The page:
Girl Power? Grrrrrrr!

Green-Lantern-The-Animated-SeriesThe other day, as I watched an episode of Green Lantern: The Animated Series (developed by Bruce Timm, Giancarlo Volpe, and Jim Krieg for Cartoon Network), I wondered whether or not the producers, animators, and writers of animated superhero shows really want more female viewers. The point is moot in regard to this show, however, since it was canceled after one season. But the catalyst for my musings is the look of the females in it. Many have the look of swimsuit models with Barbie-like measurements. Even a starship’s AI (artificial intelligence), after deciding to take on human form to travel and converse with three male comrades, chose to be a female wearing a midriff-baring shirt and tiny briefs.


Aya the computer turned Green Lantern warrior

In the illustration below, note the amount of clothing of males like Hal Jordan, one of the Green Lanterns, in comparison with females like the Star Sapphires—a group of women wielding pink power rings. The woman in the suit is Hal’s boss and girlfriend, Carol Ferris. Her Star Sapphire outfit (long story) is at her right.


When referring to the Star Sapphires, Hal Jordan calls them “hot girls” (not women or smart, powerful women). How’s that for empowerment? Fine. I get the fact that to him, they’re “hot girls.” They’re supposed to be powerful, but do you think of power when you look at the illustration above? (Makes me long for Katara and Toph of Avatar.)

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Katara and Toph

Look, I grew up reading comic books and loving superheroes. But some things irritate me. I realize that writers and animators have the right to do what they want with these characters. I’m speaking as a woman who watches them, but sometimes is ready to throw in the towel. If the power of women is really to be emphasized, let’s start with the basics, namely wardrobe. If I’m blasting people with my power ring while ducking their energy blasts, a bikini and six-inch high boot heels don’t add up to a smart wardrobe. Ever try to run in six-inch heels without turning an ankle? Also, anyone who has ridden a roller coaster high up in the air knows how cool the air can be. Who in their right mind would fly around half naked in cool air? Who would expose that much skin to an energy blast that could singe you?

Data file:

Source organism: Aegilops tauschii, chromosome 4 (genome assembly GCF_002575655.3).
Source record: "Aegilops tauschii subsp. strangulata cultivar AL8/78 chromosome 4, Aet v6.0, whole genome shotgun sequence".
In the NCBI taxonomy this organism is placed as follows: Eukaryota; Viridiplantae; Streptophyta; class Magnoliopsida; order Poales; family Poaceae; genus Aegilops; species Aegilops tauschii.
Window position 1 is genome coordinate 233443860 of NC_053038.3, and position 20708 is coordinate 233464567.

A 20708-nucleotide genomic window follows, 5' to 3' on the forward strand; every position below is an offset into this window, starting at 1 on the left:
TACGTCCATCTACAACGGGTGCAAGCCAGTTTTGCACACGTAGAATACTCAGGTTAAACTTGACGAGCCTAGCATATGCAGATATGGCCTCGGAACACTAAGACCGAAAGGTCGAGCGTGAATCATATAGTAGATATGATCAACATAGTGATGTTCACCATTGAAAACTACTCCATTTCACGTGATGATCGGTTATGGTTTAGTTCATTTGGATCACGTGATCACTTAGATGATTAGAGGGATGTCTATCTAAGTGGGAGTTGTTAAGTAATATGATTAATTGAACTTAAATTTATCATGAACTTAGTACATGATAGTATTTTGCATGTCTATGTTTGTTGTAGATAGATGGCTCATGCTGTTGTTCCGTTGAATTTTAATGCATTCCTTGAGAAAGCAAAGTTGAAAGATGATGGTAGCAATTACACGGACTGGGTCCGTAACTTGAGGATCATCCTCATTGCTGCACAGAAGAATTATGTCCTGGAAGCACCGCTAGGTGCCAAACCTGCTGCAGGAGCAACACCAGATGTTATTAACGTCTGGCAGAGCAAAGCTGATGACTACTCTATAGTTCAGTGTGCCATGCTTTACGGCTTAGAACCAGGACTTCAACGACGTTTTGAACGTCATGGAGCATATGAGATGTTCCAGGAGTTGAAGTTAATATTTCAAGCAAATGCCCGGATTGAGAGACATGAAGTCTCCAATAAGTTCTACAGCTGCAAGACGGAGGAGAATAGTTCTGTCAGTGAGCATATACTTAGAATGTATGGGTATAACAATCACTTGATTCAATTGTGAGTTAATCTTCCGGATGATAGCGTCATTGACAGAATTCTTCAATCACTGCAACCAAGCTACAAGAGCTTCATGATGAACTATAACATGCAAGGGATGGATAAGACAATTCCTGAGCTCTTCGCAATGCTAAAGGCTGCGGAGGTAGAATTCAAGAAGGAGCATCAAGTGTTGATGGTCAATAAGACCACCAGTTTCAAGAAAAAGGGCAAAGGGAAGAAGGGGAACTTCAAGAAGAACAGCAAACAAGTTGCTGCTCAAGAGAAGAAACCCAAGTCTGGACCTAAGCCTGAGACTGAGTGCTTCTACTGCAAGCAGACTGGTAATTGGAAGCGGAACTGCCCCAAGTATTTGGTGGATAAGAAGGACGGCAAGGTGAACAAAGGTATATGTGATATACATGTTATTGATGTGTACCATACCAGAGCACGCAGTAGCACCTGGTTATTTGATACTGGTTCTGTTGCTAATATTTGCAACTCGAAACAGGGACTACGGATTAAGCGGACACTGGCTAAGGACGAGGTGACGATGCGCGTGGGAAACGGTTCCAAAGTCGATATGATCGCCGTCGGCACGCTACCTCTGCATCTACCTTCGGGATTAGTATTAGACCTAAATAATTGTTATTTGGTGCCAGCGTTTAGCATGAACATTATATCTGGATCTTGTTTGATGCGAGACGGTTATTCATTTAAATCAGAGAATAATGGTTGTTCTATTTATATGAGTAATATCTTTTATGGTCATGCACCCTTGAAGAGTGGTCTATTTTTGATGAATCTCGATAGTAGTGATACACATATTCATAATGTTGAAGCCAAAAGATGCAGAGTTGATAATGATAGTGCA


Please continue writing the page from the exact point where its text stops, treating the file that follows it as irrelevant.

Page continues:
Okay, I realize I’m in the minority with this. And I’m not saying I haven’t enjoyed many of the Green Lantern episodes I’ve seen. I gave the show a shot by watching 14 episodes. But I can’t help seeing a pattern here which also was obvious in other series. Women might have powerful abilities, but that power is deemphasized when design choices for the characters are made to appeal to only one demographic. My thought is this: why not try to appeal to a wider market?

I searched the Internet to see if I could find anyone who had a comment on this issue. I found a different take on the subject. Writer/director/actor/producer Kevin Smith and famed writer of Batman/Superman animated series, Paul Dini, discuss the issue of female viewers and canceled animated superhero shows on this SModcast. Warning: if you’re sensitive to language, avoid listening at all costs. I listened, because I’ve seen many of Paul Dini’s scripted episodes in various Batman animated series. I wanted to hear what he had to say. Part of the conversation was transcribed here. This part especially jumped out at me:

DINI: “They’re [Network executives] all for boys ‘we do not want the girls’, I mean, I’ve heard executives say this, you know, not [where I am] but at other places, saying like, ‘We do not want girls watching this show.”

SMITH: “WHY? That’s 51% of the population.”
DINI: “They. Do. Not. Buy. Toys. The girls buy different toys.” (Emphasis and punctuation as per the transcript.)